Date: Mon, 7 Nov 2011 09:42:03 -0500 From: Bill Horne <bill@horneQRM.net> To: email@example.com. Subject: I'm not alone in my dislikes Message-ID: <20111107144203.GA17213@telecom.csail.mit.edu> I've discovered that I'm not alone in my dislikes; particularly my dislike of "smart" cellular phones. I recommend an article by Deborah D. McAdams: link courtesy of Michael Painter on the Cybertelecom-l mailing list. Once upon a time, making a phone call involved the use of a toaster-sized static device roped to a wall outlet. There were areas of the country where calls were connected by local ladies who, it is now clear, were operatives of The CIA. If you were not in the vicinity of the toaster-sized device when someone tried to call you, the only way to know is if you were so informed by the caller or the phone company spy lady. http://www.televisionbroadcast.com/article/125828 Bill -- Bill Horne (Remove QRM from my email address to write to me directly) "These apples are delicious! 'As a matter of fact, they are' she said. Can all this fruit be free?" - Bare Naked Ladies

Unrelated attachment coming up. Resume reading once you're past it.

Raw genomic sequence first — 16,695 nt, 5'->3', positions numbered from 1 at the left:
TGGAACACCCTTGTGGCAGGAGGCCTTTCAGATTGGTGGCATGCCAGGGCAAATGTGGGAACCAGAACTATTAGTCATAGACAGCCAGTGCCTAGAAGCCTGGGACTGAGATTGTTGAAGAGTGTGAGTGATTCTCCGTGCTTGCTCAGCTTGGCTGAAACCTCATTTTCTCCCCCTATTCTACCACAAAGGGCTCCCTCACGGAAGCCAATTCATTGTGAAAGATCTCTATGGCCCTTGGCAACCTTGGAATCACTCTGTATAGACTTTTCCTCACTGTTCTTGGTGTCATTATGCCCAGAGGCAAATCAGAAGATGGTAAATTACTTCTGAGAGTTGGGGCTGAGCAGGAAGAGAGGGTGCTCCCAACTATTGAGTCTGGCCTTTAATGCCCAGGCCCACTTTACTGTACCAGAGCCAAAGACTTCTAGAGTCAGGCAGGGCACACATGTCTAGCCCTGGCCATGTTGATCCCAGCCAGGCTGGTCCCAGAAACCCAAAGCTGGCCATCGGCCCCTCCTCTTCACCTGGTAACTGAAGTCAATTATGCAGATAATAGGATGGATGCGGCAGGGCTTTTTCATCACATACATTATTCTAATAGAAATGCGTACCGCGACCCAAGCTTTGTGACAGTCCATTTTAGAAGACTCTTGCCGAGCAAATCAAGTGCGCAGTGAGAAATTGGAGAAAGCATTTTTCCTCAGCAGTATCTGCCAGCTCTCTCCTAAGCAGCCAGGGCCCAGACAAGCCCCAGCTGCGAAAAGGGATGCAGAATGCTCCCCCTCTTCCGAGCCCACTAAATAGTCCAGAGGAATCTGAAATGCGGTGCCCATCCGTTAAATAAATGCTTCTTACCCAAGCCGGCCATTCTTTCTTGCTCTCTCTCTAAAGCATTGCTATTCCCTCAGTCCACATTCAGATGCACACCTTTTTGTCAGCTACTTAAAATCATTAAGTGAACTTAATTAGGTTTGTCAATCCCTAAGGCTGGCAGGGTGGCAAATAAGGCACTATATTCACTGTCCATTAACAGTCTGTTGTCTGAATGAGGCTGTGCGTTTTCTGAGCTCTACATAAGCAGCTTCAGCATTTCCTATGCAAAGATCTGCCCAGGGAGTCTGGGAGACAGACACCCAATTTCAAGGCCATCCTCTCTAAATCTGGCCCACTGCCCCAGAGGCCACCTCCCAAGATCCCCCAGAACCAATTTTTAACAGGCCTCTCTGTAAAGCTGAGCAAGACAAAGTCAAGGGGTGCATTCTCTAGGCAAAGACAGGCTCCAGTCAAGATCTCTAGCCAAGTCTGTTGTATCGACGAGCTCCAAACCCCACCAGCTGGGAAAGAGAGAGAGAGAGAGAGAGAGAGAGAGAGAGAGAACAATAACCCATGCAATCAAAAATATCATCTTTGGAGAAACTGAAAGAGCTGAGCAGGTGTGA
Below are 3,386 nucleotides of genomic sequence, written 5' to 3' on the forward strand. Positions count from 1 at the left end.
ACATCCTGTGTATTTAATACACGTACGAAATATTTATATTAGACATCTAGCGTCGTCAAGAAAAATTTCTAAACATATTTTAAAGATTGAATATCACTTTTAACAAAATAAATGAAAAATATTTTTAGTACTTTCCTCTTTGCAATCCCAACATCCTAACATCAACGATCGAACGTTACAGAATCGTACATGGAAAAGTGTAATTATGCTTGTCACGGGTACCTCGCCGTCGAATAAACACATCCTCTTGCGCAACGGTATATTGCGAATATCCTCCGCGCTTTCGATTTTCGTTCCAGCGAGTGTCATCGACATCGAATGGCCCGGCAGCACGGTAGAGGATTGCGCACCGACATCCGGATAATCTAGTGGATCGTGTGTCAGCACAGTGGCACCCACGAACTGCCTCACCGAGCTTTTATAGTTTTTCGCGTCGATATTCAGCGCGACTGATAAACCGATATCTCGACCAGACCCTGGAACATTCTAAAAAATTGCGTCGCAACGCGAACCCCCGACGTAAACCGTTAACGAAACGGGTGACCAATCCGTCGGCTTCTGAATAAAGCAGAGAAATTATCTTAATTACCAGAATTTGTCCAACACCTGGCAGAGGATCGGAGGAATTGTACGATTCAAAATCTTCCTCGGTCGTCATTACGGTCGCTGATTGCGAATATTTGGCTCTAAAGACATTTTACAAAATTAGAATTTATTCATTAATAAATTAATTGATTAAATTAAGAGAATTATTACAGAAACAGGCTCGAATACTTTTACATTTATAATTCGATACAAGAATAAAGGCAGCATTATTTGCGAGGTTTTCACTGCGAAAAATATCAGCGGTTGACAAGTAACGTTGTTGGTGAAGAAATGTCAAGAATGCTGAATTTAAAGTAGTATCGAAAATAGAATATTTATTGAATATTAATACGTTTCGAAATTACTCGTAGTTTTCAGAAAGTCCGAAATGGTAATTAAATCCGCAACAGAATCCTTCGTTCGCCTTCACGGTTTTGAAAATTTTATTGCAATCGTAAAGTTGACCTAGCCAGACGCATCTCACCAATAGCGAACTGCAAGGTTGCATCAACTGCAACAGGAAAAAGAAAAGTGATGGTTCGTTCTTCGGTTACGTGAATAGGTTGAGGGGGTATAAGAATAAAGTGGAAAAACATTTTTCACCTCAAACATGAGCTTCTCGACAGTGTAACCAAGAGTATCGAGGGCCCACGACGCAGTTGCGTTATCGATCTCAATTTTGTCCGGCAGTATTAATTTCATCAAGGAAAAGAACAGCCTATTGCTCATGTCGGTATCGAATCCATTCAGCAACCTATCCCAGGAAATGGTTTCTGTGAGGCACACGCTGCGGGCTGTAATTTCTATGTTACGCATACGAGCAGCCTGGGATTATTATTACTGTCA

Date: Mon, 7 Nov 2011 16:00:52 -0500 (EST) From: Randall Webmail <firstname.lastname@example.org> To: email@example.com. Subject: Re: Apple's Universe Message-ID: <2142117294.653999.1320699652732.JavaMail.firstname.lastname@example.org> > >http://www.anandtech.com/show/4956/apple-ios-5-review > >***** Moderator's Note ***** >I'm announcing the NEW! IMPROVED! iBill iService. The iBill iService >will make you iSexier, iSmarter, and iPrettier. Only iStupid, >iSluggish, iOld people will turn down the NEW! IMPROVED! iBill >iService. You have been iWarned! >iBill, whose iCrystal iBall is as iCloudy as iEver. Apple's stuff works, and it works well together. My 17" HP laptop is permanently tethered to a flat-screen display, while my work MacBook Pro goes with me when I travel. My iPhone is always in my pocket and I never knew I needed an iPad until I bought one, now I can't imagine doing my job without it. Oh, and my ancient blueberry iMac cost $15 plus shipping on ebay, three or four years ago. ... ***** Moderator's Note ***** I suggest you go to work at iApple, and teach them how to write a clear sentence. Bill Horne Moderator